Money pouring into California's Prop 46 fight

By David Yates | Aug 5, 2014

SACRAMENTO, Calif. (Legal Newsline) – In the months leading up to November, millions of dollars will be spent to persuade voters to do one thing that California courts and legislators have refused to do - inflate the cap on damages in medical malpractice lawsuits.

SACRAMENTO, Calif. (Legal Newsline) – In the months leading up to November, millions of dollars will be spent to persuade voters to do one thing that California courts and legislators have refused to do - inflate the cap on damages in medical malpractice lawsuits.

Adhering to the motto “if at first you don’t succeed,” software designer Bob Pack and state trial lawyers crafted Proposition 46, a ballot measure that would increase the Medical Injury Compensation Reform Act’s current cap of $250,000 on non-economic damages.

Come November, California voters will decide the fate of Prop 46, which in addition to inflating the MICRA cap to $1.1 million, will create a prescription drug database and call for the mandatory drug testing of physicians.

The coming battle to persuade voters will be an expensive one.

The initiative’s author and lead spokesperson, Pack, who lost his two children in 2004 when a woman high on prescription pills ran them over, is primarily supported by two organizations, Consumer Watchdog (in-kind contributions) and Consumer Attorneys of California (financial).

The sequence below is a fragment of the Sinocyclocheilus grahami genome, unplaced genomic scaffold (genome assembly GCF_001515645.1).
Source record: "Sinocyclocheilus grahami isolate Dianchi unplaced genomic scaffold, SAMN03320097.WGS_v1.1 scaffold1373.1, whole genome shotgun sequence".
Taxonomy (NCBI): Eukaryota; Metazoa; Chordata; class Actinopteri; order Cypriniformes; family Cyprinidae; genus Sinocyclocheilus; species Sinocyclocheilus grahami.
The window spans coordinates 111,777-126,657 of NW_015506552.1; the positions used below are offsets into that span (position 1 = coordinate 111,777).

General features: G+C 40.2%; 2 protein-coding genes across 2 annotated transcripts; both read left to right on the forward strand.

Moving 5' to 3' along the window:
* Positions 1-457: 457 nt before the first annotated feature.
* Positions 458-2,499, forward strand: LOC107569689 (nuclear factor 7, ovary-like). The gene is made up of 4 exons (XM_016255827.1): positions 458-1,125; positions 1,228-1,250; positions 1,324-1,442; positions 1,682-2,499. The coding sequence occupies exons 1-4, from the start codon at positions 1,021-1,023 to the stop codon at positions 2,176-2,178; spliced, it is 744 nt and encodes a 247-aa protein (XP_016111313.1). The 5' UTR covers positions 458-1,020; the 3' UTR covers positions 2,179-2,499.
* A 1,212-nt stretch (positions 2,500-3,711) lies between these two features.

“There’s a good chance we will have around $10 million,” said Pack, who says his allies lack the monetary resources of the California Medical Association – MICRA’s primary defender and builder of an anti-Prop 46 collation incorporating hundreds of medical organizations, unions, business leagues and tort reform groups.

CMA spokesperson Molly Weedn confirmed the “Vote No On 46” campaign has about $34 million in the bank at the moment, a sizable amount donated from a wide range of coalition members committed to defeating the measure.

However, Eric Bailey, communications director for Consumer Attorneys, believes there is only one major group funding the effort to defeat the measure.

“Most of the money our foes have on hand has come not from CMA, but from malpractice insurance firms,” Bailey said.

“They are the true force behind this resistance, and it’s all about money for them. They have for decades secured huge profits or surpluses far beyond the insurance industry standard. Their opposition is about protecting those profits or surpluses. The medical insurance industry has some of the deepest pockets around. Backers of Proposition 46 have always expected to be outspent.”